Volunteers and local officials gathered at strategic places throughout Santa Barbara County on Thursday afternoon and evening to participate in the annual countywide homeless count.

The phrase “Because Everyone Counts," printed on signs, greeted volunteers as they geared up to go out into the community for the 2017 Point in Time Count.

The effort aims to create a snapshot of who is homeless in Santa Barbara County and helps officials gather the information they will need to plan local homeless assistance programs and secure needed funding.

Santa Barbara County Fifth District Supervisor Steve Lavagnino was among the volunteers Thursday working to reach out to the homeless population of Santa Maria.

“This is the count that determines the amount of funding we have coming from the federal government," he said. "It is important to me that we do an accurate count and we get all of the resources. We are short of resources as it is."

He added that it is a crucial time to find out who is out there, and more importantly, why they are out there and what can be done to help. 

The endeavor also helps raise the public’s awareness of homelessness.

“I think a lot of people get jaded and see people out on the street and think they made a choice to get there, and a lot of people through no fault of their own have found themselves in that circumstance," Lavagnino said. "It takes a whole community to rally together and get them back connected to the community.” 

This year’s Point in Time Count was organized by the Central Coast Collaboration on Homelessness (C3H) and Common Ground Santa Barbara County.

“This is a collaborative effort of organizations like the city, the county, Good Samaritan, Common Ground, churches. C3H was charged to oversee it, but we couldn’t do it without the volunteers from Santa Maria that took of their time to help make this happen,” said Chuck Flacks, C3H executive director.

Volunteers gathered in designated locations throughout the county. In Santa Maria, Centro Cristiano Vida Abundante Church at 121 W. Alvin St. was the count’s base of operations. The church also operates a warming center for those in need.

One of the 35 to 40 estimated volunteers, Debra Hubler, a citizen volunteer from Los Alamos, said the count hits close to home for her. 

"I'm doing this on a personal level," Hubler said. "My son is homeless in San Francisco."

She added, "When I see homeless people, I can relate to how their family members must feel. It's a vicious cycle for the homeless, and anyone of us could lose our jobs or become ill, and it could happen to us."

Newly homeless, but not for the first time, Sacramento native Norman Wicks explained that his situation resulted after losing ownership of his motorhome he had recently purchased in an effort get off the streets.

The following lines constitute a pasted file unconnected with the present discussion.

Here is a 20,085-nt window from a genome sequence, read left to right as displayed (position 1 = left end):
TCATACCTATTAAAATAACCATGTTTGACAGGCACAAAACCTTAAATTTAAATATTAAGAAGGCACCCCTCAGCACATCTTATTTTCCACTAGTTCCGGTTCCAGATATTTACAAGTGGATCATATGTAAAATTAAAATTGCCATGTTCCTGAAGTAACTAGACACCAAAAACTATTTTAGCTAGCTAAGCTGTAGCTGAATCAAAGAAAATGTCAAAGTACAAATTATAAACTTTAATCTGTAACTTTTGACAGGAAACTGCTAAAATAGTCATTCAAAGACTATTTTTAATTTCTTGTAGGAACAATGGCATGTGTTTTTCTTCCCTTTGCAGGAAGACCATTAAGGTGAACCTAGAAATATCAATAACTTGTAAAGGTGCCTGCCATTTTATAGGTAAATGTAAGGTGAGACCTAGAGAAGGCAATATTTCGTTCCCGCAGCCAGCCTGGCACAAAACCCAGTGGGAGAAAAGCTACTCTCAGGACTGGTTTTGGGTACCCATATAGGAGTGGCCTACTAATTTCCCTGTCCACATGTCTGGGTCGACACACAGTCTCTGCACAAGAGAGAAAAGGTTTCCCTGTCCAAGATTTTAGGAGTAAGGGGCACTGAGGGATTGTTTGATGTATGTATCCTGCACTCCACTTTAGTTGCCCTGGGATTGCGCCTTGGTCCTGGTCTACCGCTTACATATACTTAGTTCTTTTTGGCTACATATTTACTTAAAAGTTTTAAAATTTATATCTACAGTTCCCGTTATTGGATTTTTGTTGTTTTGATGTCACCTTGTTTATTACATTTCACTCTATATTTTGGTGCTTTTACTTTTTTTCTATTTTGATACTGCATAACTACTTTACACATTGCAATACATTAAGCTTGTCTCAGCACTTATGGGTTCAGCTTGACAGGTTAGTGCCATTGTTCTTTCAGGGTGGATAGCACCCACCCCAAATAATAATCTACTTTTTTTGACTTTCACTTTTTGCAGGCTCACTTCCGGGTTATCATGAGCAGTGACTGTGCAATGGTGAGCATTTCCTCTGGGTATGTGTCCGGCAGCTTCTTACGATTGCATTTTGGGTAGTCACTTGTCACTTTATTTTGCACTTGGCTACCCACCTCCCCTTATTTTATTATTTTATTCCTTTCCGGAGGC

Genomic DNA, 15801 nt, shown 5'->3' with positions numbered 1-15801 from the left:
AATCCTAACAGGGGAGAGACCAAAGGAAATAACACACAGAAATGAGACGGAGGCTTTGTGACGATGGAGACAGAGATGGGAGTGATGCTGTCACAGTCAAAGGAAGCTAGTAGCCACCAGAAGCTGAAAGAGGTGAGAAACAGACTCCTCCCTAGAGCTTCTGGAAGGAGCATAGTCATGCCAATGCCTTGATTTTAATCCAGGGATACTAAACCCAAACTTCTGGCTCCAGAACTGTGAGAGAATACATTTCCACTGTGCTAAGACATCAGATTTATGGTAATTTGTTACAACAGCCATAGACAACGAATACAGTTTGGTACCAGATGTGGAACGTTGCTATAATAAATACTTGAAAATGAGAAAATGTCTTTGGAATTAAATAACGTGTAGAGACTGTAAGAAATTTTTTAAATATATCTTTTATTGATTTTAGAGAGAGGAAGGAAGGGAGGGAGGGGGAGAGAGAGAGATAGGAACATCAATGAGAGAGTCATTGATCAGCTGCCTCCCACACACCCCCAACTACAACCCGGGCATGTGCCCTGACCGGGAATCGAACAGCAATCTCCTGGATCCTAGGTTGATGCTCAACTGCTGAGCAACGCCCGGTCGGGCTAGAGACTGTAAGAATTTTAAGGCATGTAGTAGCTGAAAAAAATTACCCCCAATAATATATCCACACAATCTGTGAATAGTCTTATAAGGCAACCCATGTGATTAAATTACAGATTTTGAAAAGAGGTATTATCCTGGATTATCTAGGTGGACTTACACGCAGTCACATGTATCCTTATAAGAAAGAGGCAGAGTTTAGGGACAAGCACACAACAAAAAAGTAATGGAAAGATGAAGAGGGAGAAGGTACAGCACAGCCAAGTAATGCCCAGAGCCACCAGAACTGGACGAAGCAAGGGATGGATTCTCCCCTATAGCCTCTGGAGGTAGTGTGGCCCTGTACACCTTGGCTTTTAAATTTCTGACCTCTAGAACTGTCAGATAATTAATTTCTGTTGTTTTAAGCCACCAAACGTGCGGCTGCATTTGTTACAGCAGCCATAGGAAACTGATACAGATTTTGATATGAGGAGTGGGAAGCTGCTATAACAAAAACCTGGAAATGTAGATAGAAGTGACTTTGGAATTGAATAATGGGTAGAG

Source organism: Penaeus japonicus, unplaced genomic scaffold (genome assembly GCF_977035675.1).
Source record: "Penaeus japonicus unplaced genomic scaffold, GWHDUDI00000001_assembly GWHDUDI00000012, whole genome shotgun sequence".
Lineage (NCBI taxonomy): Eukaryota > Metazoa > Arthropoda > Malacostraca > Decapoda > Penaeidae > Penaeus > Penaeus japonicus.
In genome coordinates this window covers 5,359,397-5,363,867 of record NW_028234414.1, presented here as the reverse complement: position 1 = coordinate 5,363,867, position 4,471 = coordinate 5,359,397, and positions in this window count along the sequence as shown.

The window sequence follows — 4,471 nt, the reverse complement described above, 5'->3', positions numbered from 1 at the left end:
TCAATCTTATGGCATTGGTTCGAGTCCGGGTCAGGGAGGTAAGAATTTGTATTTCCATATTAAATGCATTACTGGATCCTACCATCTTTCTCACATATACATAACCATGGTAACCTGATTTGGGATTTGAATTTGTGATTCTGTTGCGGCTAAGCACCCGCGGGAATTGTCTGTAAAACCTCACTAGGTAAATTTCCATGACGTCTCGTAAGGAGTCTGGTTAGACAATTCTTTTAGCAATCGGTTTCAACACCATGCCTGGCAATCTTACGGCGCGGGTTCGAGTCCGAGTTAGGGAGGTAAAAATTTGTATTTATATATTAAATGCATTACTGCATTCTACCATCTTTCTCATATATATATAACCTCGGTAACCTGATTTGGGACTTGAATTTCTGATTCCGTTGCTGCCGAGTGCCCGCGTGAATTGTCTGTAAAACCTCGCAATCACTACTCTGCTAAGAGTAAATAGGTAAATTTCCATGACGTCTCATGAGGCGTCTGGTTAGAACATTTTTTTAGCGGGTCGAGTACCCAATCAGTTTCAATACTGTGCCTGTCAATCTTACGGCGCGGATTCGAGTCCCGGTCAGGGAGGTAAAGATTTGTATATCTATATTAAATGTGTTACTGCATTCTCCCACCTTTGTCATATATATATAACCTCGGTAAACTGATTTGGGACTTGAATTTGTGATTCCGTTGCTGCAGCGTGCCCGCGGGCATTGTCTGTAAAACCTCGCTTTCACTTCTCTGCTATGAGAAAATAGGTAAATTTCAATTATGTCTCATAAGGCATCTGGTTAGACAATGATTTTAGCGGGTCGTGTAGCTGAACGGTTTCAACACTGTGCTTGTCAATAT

"This is not helping me as much as these other folks who are from here, but Sacramento has just as bad of a problem." Wicks said, as he waited for organizers to set up a crate for his golden retriever, Zoe.

Wicks added, "Only if you stand up and fight for your rights will you get what you need."

Besides conducting a homeless count, organizers offered a warming shelter for nearly 40 homeless members of the community at Centro Cristiano Vida Abundante Church, giving them care packages, $5 gift cards and a warm meal.

Providing the warming shelter was an initiative to encourage homeless people to access help, as well as ease time and resource constraints by gathering as many homeless at the location before counting in the community.

“Our goal tonight is to get as many people as we can inside. It is going to be a cold night,” Flacks said.

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C3H works to coordinate the resources available in the county to fight homelessness, including partnerships with agencies such as the Good Samaritan Shelter. 

Good Samaritan staff were sent to count everyone at the shelter, which was anticipated to be up to 150 people, Flacks said. Then, teams ventured out to find and tally homeless people outside shelters. 

Volunteers did more than just count on Thursday. They briefly interviewed the homeless people they identified and talked to them about the resources available to them, providing immediate assistance in the way of food and socks.

“One of the cool things here in Santa Maria, we will have the police helping us to do a late night count. They believe there are folks that don’t settle down until after 9 p.m. So we will have folks our counting from 9 to 11 p.m., Flacks said earlier Thursday.

Even though counts like 2017 Point in Time Homeless Count help federal agencies allocate resources, there are no federal funds for the project.

“The county gave us $15,000 to do this count countywide, which isn’t a lot," Flacks said.

She explained incentives, such as the $5 gift cards handed out, cost $10,000, while food and support cost $2,000. Another $8,000 went to Common Ground Santa Barbara for its organization of the volunteers.

Countywide, C3H is prepared to count about 2,000 people.

“Historically, the number of homeless people in Santa Maria has increased with the last two counts,” said Flacks, adding he expected counters would encounter about 300 to 350 homeless people in the city. 

Once all of the data is recorded and tallied, C3H will release a report based on Thursday’s activities. Flacks said the report should be released in March or April.

Logan B. Anderson covers city government in Santa Maria for Lee Central Coast Newspapers. Follow him on Twitter: @LoganBAnderson.

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City Government Reporter